Singh, who watched the launch of two foreign satellites onboard PSLV-C21 from the mission control centre here, said, "As ISRO's 100th space mission, today's launch is a milestone in our nation's space capabilities."
"The launch of these satellites on board an Indian launch vehicle is testimony to the commercial competitiveness of the Indian space industry and is a tribute to Indian innovation and ingenuity," Singh said.
He warmly congratulated EADS Astrium of France and Osaka Institute of Technology of Japan, whose satellites "SPOT 6" and "PROITERES" were placed in orbit by ISRO's workhorse Polar Launch Satellite Vehicle (PSLV) in a perfect textbook launch.
"India is justly proud of its space scientists, who have overcome immense odds to set up world class facilities and develop advanced technologies", Singh said noting this year marks the 50th anniversary of the country's space programme.
He said questions were sometimes asked about whether a poor country like India could afford a space programme and whether the funds spent on space exploration, albeit modest, could be better utilised elsewhere.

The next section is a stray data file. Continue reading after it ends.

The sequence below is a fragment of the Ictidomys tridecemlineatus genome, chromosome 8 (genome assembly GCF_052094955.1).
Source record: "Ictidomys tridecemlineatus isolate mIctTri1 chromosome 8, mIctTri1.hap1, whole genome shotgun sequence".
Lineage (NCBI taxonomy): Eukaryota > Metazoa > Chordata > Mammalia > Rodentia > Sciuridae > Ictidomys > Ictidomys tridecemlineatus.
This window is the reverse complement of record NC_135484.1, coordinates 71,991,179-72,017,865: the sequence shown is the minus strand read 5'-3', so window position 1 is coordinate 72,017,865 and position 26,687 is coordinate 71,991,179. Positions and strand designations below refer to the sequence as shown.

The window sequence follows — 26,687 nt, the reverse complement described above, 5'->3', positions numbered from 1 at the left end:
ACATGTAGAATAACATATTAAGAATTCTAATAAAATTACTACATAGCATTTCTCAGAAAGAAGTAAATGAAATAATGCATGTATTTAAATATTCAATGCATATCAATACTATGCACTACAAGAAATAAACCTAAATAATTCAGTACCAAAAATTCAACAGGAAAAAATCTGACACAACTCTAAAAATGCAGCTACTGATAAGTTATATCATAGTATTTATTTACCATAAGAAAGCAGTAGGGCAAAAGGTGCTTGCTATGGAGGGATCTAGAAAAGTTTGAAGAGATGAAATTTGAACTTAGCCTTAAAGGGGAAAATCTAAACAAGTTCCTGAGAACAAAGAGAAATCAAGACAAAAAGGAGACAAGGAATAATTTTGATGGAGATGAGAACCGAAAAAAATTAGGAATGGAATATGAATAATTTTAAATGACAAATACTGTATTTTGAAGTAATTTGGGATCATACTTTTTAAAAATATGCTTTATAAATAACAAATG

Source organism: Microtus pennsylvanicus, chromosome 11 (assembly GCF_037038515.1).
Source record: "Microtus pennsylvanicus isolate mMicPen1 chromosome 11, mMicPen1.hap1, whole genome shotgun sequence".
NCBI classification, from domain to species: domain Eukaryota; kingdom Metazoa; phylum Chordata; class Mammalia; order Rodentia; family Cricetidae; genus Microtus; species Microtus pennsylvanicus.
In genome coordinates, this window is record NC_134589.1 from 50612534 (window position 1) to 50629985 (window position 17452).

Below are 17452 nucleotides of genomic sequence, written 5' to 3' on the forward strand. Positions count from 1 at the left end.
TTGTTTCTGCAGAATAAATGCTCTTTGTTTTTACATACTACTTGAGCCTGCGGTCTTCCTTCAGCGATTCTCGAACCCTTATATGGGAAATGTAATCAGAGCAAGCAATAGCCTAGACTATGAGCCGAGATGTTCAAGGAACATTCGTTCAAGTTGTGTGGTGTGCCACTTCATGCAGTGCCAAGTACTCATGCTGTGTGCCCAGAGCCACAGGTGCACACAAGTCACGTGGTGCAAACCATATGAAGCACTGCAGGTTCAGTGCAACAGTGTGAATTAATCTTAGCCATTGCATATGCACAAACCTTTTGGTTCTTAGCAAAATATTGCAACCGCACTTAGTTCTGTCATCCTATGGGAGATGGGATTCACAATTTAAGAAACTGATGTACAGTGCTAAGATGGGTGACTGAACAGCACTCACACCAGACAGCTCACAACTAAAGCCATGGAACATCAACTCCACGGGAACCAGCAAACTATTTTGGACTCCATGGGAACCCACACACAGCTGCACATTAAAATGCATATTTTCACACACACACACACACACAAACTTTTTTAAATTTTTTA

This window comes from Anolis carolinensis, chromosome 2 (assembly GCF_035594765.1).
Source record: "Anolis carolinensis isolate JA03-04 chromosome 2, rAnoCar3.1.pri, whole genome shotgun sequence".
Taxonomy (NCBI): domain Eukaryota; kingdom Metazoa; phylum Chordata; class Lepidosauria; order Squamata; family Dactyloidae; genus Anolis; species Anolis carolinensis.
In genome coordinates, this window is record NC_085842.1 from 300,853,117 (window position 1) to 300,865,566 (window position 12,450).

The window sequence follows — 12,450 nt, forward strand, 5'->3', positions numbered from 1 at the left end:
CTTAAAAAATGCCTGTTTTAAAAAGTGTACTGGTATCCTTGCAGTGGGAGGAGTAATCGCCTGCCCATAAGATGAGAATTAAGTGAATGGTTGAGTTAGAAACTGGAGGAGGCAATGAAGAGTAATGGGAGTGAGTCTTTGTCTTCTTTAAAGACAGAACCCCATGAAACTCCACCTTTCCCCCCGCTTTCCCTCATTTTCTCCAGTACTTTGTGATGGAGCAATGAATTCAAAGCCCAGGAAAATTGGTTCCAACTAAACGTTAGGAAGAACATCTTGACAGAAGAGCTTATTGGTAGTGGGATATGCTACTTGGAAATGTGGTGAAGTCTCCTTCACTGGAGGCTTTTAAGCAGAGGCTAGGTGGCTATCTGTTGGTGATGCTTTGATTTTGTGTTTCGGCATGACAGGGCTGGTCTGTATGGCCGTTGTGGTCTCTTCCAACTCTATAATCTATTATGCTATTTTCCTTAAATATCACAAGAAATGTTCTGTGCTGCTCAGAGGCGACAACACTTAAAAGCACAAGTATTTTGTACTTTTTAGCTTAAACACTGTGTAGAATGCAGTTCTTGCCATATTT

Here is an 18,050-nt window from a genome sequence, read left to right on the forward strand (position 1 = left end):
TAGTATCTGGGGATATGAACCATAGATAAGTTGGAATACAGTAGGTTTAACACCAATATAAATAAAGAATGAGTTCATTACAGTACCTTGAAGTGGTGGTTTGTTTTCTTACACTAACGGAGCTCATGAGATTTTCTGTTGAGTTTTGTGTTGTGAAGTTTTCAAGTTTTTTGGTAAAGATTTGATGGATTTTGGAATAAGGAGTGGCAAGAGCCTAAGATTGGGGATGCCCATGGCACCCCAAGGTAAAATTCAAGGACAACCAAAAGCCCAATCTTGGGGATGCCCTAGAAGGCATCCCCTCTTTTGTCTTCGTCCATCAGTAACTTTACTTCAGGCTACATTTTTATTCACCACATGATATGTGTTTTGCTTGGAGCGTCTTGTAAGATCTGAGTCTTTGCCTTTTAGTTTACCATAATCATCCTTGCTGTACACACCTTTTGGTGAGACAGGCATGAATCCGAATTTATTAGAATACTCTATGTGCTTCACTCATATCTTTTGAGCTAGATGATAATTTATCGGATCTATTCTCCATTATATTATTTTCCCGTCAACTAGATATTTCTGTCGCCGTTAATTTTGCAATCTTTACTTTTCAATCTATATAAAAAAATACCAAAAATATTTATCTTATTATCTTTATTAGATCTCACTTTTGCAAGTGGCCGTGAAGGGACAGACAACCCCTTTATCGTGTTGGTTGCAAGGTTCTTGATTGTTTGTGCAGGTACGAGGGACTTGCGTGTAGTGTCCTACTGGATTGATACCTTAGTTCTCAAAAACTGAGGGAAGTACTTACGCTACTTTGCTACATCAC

"This misses the point that a nation's state of development is finally a product of its technological prowess. The founding fathers of our space programme faced a similar dilemma, but they persevered in pursuing their vision. When we look at the enormous societal and national benefits that have been generated in diverse fields, there can be no doubt that they were right," he said.
Hailing ISRO, he said it had always been a source of inspiration to the country through its quest for the stars.
"I wish all of you the very best as you continue the journey to push the boundaries of science and technology, and reap its benefits for society and for accelerated social and economic development of our great country," he told the jubilant scientists. Singh shook hands with the scientists soon after the successful mission.